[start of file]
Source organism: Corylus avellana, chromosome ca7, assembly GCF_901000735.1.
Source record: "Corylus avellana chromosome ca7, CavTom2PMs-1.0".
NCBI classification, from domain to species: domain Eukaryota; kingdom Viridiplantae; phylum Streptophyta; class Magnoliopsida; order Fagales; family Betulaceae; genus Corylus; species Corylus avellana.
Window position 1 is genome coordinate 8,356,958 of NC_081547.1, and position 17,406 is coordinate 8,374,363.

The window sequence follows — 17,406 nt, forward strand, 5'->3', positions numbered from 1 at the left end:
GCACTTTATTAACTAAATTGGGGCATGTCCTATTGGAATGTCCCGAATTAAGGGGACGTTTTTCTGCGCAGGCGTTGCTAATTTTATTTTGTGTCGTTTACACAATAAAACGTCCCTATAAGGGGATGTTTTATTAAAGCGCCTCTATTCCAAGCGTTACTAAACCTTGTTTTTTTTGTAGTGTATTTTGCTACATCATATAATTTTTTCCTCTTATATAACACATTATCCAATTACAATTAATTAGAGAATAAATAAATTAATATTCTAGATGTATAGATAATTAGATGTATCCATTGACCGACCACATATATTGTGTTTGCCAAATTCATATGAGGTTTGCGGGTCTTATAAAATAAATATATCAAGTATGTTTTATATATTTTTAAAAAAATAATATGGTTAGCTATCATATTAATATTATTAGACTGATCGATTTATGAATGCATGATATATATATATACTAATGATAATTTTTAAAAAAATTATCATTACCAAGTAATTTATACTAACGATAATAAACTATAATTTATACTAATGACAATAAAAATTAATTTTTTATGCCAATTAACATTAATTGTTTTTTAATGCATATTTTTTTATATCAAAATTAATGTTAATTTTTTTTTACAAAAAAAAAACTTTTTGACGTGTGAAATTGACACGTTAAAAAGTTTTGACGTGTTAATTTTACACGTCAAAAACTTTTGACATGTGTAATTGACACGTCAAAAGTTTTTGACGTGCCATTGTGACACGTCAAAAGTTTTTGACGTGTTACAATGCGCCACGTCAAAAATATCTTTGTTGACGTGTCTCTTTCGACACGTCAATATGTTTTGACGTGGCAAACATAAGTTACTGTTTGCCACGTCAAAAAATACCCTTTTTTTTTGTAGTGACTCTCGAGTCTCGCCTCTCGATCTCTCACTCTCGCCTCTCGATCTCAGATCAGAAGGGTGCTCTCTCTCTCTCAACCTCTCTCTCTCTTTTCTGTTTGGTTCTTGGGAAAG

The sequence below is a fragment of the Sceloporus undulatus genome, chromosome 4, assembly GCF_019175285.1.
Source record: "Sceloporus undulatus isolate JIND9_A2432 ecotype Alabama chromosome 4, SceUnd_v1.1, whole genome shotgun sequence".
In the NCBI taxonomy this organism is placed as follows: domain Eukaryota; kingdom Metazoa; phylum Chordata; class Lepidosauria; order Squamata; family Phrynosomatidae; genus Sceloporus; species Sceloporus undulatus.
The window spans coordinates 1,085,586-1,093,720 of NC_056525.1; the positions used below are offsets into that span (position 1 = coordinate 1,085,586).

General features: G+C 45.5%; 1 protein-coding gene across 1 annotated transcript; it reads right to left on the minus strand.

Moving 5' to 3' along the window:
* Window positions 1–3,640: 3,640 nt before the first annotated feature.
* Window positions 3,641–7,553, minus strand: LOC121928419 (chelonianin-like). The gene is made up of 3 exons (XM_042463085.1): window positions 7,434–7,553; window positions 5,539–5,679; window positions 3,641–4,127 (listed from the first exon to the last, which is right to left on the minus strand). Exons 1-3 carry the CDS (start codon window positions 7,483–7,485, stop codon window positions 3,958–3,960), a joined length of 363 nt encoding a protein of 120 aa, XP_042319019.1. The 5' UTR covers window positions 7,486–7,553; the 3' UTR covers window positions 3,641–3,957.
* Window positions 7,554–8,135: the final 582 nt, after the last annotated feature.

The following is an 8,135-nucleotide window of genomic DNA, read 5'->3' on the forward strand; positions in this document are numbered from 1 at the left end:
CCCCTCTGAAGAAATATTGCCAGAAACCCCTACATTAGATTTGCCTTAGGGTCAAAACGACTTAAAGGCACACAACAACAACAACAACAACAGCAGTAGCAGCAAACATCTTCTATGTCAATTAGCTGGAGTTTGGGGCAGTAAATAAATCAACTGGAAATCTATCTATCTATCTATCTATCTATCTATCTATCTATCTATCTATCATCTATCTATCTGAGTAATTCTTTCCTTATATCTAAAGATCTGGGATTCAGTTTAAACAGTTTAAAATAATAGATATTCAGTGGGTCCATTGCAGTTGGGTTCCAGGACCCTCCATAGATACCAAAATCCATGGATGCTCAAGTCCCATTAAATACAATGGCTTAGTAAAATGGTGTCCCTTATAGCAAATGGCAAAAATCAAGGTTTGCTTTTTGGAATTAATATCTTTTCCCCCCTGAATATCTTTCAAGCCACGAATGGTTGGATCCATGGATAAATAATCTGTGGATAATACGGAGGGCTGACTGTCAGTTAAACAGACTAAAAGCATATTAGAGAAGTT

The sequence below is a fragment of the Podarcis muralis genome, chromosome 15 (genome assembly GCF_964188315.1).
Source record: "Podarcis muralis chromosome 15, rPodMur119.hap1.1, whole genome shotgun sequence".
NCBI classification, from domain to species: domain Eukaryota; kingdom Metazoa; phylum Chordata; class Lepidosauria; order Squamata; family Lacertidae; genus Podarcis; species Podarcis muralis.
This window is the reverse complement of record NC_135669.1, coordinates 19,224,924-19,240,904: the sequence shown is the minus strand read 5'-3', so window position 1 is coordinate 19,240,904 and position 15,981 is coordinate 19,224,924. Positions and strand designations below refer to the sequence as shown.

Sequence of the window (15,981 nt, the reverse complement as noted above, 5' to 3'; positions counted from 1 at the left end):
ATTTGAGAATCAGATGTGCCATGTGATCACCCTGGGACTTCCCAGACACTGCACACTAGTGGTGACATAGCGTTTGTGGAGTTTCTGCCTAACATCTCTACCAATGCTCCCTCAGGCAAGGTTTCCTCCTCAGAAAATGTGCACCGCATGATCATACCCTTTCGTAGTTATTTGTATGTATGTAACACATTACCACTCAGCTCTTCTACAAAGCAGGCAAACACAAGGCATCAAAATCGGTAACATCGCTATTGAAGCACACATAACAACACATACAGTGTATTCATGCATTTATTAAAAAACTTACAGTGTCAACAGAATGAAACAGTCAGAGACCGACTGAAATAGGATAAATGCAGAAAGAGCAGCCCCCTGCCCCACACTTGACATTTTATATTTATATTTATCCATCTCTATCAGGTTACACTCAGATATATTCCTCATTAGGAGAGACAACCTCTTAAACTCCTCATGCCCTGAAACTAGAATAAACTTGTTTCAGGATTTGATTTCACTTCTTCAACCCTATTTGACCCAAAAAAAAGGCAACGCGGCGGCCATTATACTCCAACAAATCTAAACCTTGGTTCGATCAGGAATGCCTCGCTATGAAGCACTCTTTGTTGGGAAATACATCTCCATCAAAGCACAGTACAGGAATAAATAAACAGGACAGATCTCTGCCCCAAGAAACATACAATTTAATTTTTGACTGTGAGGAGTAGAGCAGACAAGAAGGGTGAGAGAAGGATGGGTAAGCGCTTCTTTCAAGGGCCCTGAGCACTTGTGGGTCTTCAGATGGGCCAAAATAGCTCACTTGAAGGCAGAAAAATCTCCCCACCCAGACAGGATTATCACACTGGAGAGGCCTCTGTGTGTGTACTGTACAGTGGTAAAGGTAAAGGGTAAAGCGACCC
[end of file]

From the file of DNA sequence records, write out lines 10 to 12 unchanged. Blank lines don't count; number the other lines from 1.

The window spans coordinates 1,085,586-1,093,720 of NC_056525.1; the positions used below are offsets into that span (position 1 = coordinate 1,085,586).

General features: G+C 45.5%; 1 protein-coding gene across 1 annotated transcript; it reads right to left on the minus strand.

Moving 5' to 3' along the window: